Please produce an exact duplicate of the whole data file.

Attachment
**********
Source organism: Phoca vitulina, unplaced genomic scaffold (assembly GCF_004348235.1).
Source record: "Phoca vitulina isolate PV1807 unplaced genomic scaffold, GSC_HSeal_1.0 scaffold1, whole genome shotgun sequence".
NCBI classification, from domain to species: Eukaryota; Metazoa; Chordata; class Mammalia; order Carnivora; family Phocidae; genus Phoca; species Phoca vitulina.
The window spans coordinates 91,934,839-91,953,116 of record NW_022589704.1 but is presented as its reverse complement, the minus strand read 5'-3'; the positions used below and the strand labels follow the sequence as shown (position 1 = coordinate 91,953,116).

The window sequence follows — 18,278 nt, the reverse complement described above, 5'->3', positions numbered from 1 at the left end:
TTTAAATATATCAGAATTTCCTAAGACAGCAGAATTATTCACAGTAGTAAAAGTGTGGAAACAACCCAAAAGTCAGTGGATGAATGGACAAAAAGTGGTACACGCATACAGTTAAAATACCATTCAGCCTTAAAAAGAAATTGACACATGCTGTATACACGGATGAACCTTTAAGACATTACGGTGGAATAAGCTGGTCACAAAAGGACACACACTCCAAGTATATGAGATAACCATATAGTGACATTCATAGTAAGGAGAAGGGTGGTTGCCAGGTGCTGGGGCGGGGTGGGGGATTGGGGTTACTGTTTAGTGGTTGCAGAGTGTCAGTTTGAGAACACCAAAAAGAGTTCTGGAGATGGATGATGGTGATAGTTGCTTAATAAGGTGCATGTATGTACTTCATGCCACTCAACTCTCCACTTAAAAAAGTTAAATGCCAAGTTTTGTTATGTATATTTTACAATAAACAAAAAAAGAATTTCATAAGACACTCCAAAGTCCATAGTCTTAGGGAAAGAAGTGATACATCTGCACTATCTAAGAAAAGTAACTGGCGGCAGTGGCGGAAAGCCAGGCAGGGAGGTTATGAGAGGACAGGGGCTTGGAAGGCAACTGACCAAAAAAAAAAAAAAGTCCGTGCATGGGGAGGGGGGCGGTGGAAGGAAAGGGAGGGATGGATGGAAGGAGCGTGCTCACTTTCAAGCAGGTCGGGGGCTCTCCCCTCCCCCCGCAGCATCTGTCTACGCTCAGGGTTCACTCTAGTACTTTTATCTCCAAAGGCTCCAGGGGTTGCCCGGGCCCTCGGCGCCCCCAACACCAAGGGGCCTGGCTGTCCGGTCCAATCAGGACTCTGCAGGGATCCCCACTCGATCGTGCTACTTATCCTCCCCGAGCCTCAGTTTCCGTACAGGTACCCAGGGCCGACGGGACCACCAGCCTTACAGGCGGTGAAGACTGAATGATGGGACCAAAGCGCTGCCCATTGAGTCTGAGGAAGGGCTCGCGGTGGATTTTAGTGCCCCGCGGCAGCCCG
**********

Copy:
Source organism: Phoca vitulina, unplaced genomic scaffold (assembly GCF_004348235.1).
Source record: "Phoca vitulina isolate PV1807 unplaced genomic scaffold, GSC_HSeal_1.0 scaffold1, whole genome shotgun sequence".
NCBI classification, from domain to species: Eukaryota; Metazoa; Chordata; class Mammalia; order Carnivora; family Phocidae; genus Phoca; species Phoca vitulina.
The window spans coordinates 91,934,839-91,953,116 of record NW_022589704.1 but is presented as its reverse complement, the minus strand read 5'-3'; the positions used below and the strand labels follow the sequence as shown (position 1 = coordinate 91,953,116).

The window sequence follows — 18,278 nt, the reverse complement described above, 5'->3', positions numbered from 1 at the left end:
TTTAAATATATCAGAATTTCCTAAGACAGCAGAATTATTCACAGTAGTAAAAGTGTGGAAACAACCCAAAAGTCAGTGGATGAATGGACAAAAAGTGGTACACGCATACAGTTAAAATACCATTCAGCCTTAAAAAGAAATTGACACATGCTGTATACACGGATGAACCTTTAAGACATTACGGTGGAATAAGCTGGTCACAAAAGGACACACACTCCAAGTATATGAGATAACCATATAGTGACATTCATAGTAAGGAGAAGGGTGGTTGCCAGGTGCTGGGGCGGGGTGGGGGATTGGGGTTACTGTTTAGTGGTTGCAGAGTGTCAGTTTGAGAACACCAAAAAGAGTTCTGGAGATGGATGATGGTGATAGTTGCTTAATAAGGTGCATGTATGTACTTCATGCCACTCAACTCTCCACTTAAAAAAGTTAAATGCCAAGTTTTGTTATGTATATTTTACAATAAACAAAAAAAGAATTTCATAAGACACTCCAAAGTCCATAGTCTTAGGGAAAGAAGTGATACATCTGCACTATCTAAGAAAAGTAACTGGCGGCAGTGGCGGAAAGCCAGGCAGGGAGGTTATGAGAGGACAGGGGCTTGGAAGGCAACTGACCAAAAAAAAAAAAAAGTCCGTGCATGGGGAGGGGGGCGGTGGAAGGAAAGGGAGGGATGGATGGAAGGAGCGTGCTCACTTTCAAGCAGGTCGGGGGCTCTCCCCTCCCCCCGCAGCATCTGTCTACGCTCAGGGTTCACTCTAGTACTTTTATCTCCAAAGGCTCCAGGGGTTGCCCGGGCCCTCGGCGCCCCCAACACCAAGGGGCCTGGCTGTCCGGTCCAATCAGGACTCTGCAGGGATCCCCACTCGATCGTGCTACTTATCCTCCCCGAGCCTCAGTTTCCGTACAGGTACCCAGGGCCGACGGGACCACCAGCCTTACAGGCGGTGAAGACTGAATGATGGGACCAAAGCGCTGCCCATTGAGTCTGAGGAAGGGCTCGCGGTGGATTTTAGTGCCCCGCGGCAGCCCG